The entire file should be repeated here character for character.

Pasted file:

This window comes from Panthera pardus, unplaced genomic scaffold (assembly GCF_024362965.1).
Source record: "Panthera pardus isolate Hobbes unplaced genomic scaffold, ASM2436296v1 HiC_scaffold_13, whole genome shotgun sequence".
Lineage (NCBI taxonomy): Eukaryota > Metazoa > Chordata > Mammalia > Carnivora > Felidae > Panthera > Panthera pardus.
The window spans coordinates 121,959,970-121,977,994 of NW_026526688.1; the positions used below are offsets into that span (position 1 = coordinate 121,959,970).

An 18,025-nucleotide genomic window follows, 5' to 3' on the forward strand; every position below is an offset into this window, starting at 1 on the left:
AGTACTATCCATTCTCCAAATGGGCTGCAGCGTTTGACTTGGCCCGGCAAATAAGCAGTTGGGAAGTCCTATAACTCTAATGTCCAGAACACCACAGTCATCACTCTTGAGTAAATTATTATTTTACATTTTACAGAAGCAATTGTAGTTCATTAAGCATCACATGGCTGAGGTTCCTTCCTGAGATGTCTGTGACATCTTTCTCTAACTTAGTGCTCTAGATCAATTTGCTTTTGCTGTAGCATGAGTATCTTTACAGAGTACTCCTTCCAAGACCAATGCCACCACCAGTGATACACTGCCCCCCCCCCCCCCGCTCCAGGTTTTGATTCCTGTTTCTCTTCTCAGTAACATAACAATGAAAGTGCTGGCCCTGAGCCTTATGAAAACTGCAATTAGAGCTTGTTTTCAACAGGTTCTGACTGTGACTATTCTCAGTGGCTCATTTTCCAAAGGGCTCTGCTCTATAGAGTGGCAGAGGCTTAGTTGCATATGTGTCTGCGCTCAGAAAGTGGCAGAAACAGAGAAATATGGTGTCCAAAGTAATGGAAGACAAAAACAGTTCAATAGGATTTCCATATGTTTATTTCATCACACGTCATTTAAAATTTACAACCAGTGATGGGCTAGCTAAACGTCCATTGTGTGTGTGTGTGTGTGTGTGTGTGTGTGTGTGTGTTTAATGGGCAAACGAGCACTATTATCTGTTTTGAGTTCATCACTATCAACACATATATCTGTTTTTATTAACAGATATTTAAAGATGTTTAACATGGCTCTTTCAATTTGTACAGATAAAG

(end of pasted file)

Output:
This window comes from Panthera pardus, unplaced genomic scaffold (assembly GCF_024362965.1).
Source record: "Panthera pardus isolate Hobbes unplaced genomic scaffold, ASM2436296v1 HiC_scaffold_13, whole genome shotgun sequence".
Lineage (NCBI taxonomy): Eukaryota > Metazoa > Chordata > Mammalia > Carnivora > Felidae > Panthera > Panthera pardus.
The window spans coordinates 121,959,970-121,977,994 of NW_026526688.1; the positions used below are offsets into that span (position 1 = coordinate 121,959,970).

An 18,025-nucleotide genomic window follows, 5' to 3' on the forward strand; every position below is an offset into this window, starting at 1 on the left:
AGTACTATCCATTCTCCAAATGGGCTGCAGCGTTTGACTTGGCCCGGCAAATAAGCAGTTGGGAAGTCCTATAACTCTAATGTCCAGAACACCACAGTCATCACTCTTGAGTAAATTATTATTTTACATTTTACAGAAGCAATTGTAGTTCATTAAGCATCACATGGCTGAGGTTCCTTCCTGAGATGTCTGTGACATCTTTCTCTAACTTAGTGCTCTAGATCAATTTGCTTTTGCTGTAGCATGAGTATCTTTACAGAGTACTCCTTCCAAGACCAATGCCACCACCAGTGATACACTGCCCCCCCCCCCCCCGCTCCAGGTTTTGATTCCTGTTTCTCTTCTCAGTAACATAACAATGAAAGTGCTGGCCCTGAGCCTTATGAAAACTGCAATTAGAGCTTGTTTTCAACAGGTTCTGACTGTGACTATTCTCAGTGGCTCATTTTCCAAAGGGCTCTGCTCTATAGAGTGGCAGAGGCTTAGTTGCATATGTGTCTGCGCTCAGAAAGTGGCAGAAACAGAGAAATATGGTGTCCAAAGTAATGGAAGACAAAAACAGTTCAATAGGATTTCCATATGTTTATTTCATCACACGTCATTTAAAATTTACAACCAGTGATGGGCTAGCTAAACGTCCATTGTGTGTGTGTGTGTGTGTGTGTGTGTGTGTGTGTGTTTAATGGGCAAACGAGCACTATTATCTGTTTTGAGTTCATCACTATCAACACATATATCTGTTTTTATTAACAGATATTTAAAGATGTTTAACATGGCTCTTTCAATTTGTACAGATAAAG